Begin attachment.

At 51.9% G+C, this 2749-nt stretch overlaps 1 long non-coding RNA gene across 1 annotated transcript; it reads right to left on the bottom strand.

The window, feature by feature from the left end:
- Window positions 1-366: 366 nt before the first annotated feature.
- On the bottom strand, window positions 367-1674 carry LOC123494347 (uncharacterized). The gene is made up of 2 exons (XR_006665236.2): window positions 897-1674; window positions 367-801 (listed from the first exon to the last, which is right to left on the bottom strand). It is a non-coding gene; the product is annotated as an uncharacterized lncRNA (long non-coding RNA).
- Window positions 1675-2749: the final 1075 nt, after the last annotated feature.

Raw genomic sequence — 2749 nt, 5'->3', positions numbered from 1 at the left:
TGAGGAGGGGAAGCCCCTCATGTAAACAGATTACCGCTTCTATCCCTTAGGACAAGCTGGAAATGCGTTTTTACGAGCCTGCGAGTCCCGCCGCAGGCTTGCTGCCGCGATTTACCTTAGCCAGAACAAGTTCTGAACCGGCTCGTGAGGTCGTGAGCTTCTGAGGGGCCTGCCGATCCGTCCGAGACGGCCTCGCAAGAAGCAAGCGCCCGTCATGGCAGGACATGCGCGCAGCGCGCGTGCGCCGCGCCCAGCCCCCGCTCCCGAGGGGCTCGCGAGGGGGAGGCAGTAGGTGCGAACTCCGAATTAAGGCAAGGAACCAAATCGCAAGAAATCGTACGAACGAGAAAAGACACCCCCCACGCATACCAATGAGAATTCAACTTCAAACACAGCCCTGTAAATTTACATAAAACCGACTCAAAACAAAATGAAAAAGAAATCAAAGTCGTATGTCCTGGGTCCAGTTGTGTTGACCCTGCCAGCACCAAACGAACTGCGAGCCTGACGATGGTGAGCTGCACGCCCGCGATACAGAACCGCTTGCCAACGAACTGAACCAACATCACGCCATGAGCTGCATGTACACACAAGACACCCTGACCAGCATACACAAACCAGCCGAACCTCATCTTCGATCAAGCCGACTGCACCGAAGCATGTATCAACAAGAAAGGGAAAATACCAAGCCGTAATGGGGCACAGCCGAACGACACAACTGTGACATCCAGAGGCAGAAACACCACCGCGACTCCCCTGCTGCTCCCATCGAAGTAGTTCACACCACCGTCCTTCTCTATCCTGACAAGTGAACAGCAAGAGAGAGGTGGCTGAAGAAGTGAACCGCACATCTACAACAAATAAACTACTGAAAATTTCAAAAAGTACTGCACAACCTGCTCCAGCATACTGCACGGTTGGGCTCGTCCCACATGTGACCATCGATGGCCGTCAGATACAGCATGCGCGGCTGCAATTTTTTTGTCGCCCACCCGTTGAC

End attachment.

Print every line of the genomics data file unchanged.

At 51.9% G+C, this 2749-nt stretch overlaps 1 long non-coding RNA gene across 1 annotated transcript; it reads right to left on the bottom strand.

The window, feature by feature from the left end:
- Window positions 1-366: 366 nt before the first annotated feature.
- On the bottom strand, window positions 367-1674 carry LOC123494347 (uncharacterized). The gene is made up of 2 exons (XR_006665236.2): window positions 897-1674; window positions 367-801 (listed from the first exon to the last, which is right to left on the bottom strand). It is a non-coding gene; the product is annotated as an uncharacterized lncRNA (long non-coding RNA).
- Window positions 1675-2749: the final 1075 nt, after the last annotated feature.

Raw genomic sequence — 2749 nt, 5'->3', positions numbered from 1 at the left:
TGAGGAGGGGAAGCCCCTCATGTAAACAGATTACCGCTTCTATCCCTTAGGACAAGCTGGAAATGCGTTTTTACGAGCCTGCGAGTCCCGCCGCAGGCTTGCTGCCGCGATTTACCTTAGCCAGAACAAGTTCTGAACCGGCTCGTGAGGTCGTGAGCTTCTGAGGGGCCTGCCGATCCGTCCGAGACGGCCTCGCAAGAAGCAAGCGCCCGTCATGGCAGGACATGCGCGCAGCGCGCGTGCGCCGCGCCCAGCCCCCGCTCCCGAGGGGCTCGCGAGGGGGAGGCAGTAGGTGCGAACTCCGAATTAAGGCAAGGAACCAAATCGCAAGAAATCGTACGAACGAGAAAAGACACCCCCCACGCATACCAATGAGAATTCAACTTCAAACACAGCCCTGTAAATTTACATAAAACCGACTCAAAACAAAATGAAAAAGAAATCAAAGTCGTATGTCCTGGGTCCAGTTGTGTTGACCCTGCCAGCACCAAACGAACTGCGAGCCTGACGATGGTGAGCTGCACGCCCGCGATACAGAACCGCTTGCCAACGAACTGAACCAACATCACGCCATGAGCTGCATGTACACACAAGACACCCTGACCAGCATACACAAACCAGCCGAACCTCATCTTCGATCAAGCCGACTGCACCGAAGCATGTATCAACAAGAAAGGGAAAATACCAAGCCGTAATGGGGCACAGCCGAACGACACAACTGTGACATCCAGAGGCAGAAACACCACCGCGACTCCCCTGCTGCTCCCATCGAAGTAGTTCACACCACCGTCCTTCTCTATCCTGACAAGTGAACAGCAAGAGAGAGGTGGCTGAAGAAGTGAACCGCACATCTACAACAAATAAACTACTGAAAATTTCAAAAAGTACTGCACAACCTGCTCCAGCATACTGCACGGTTGGGCTCGTCCCACATGTGACCATCGATGGCCGTCAGATACAGCATGCGCGGCTGCAATTTTTTTGTCGCCCACCCGTTGAC